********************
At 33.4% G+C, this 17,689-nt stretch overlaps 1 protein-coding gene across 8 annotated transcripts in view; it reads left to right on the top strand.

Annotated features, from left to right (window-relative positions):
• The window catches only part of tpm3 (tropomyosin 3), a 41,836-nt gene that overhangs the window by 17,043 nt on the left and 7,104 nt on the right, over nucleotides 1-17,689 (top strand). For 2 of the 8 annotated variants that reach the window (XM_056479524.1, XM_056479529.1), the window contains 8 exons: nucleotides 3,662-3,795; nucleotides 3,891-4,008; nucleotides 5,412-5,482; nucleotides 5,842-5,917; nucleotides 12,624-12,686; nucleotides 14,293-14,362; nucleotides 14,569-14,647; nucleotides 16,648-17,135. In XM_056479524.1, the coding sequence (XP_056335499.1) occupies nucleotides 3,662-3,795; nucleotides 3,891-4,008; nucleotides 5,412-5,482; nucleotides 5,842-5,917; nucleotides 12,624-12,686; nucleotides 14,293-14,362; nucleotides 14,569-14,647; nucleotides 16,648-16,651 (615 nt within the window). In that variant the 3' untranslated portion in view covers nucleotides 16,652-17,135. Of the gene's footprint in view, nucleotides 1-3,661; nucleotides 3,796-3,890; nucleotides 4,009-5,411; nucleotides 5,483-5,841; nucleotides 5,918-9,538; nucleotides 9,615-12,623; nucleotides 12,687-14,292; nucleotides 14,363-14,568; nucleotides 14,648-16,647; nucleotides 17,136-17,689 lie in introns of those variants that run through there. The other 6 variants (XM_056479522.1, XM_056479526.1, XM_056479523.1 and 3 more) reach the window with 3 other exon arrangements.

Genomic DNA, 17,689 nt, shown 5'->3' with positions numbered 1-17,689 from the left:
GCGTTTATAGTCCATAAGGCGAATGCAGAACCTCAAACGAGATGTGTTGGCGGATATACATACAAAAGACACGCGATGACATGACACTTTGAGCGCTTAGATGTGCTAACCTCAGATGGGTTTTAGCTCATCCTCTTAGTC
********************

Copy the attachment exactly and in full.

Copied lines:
At 33.4% G+C, this 17,689-nt stretch overlaps 1 protein-coding gene across 8 annotated transcripts in view; it reads left to right on the top strand.

Annotated features, from left to right (window-relative positions):
• The window catches only part of tpm3 (tropomyosin 3), a 41,836-nt gene that overhangs the window by 17,043 nt on the left and 7,104 nt on the right, over nucleotides 1-17,689 (top strand). For 2 of the 8 annotated variants that reach the window (XM_056479524.1, XM_056479529.1), the window contains 8 exons: nucleotides 3,662-3,795; nucleotides 3,891-4,008; nucleotides 5,412-5,482; nucleotides 5,842-5,917; nucleotides 12,624-12,686; nucleotides 14,293-14,362; nucleotides 14,569-14,647; nucleotides 16,648-17,135. In XM_056479524.1, the coding sequence (XP_056335499.1) occupies nucleotides 3,662-3,795; nucleotides 3,891-4,008; nucleotides 5,412-5,482; nucleotides 5,842-5,917; nucleotides 12,624-12,686; nucleotides 14,293-14,362; nucleotides 14,569-14,647; nucleotides 16,648-16,651 (615 nt within the window). In that variant the 3' untranslated portion in view covers nucleotides 16,652-17,135. Of the gene's footprint in view, nucleotides 1-3,661; nucleotides 3,796-3,890; nucleotides 4,009-5,411; nucleotides 5,483-5,841; nucleotides 5,918-9,538; nucleotides 9,615-12,623; nucleotides 12,687-14,292; nucleotides 14,363-14,568; nucleotides 14,648-16,647; nucleotides 17,136-17,689 lie in introns of those variants that run through there. The other 6 variants (XM_056479522.1, XM_056479526.1, XM_056479523.1 and 3 more) reach the window with 3 other exon arrangements.

Genomic DNA, 17,689 nt, shown 5'->3' with positions numbered 1-17,689 from the left:
GCGTTTATAGTCCATAAGGCGAATGCAGAACCTCAAACGAGATGTGTTGGCGGATATACATACAAAAGACACGCGATGACATGACACTTTGAGCGCTTAGATGTGCTAACCTCAGATGGGTTTTAGCTCATCCTCTTAGTC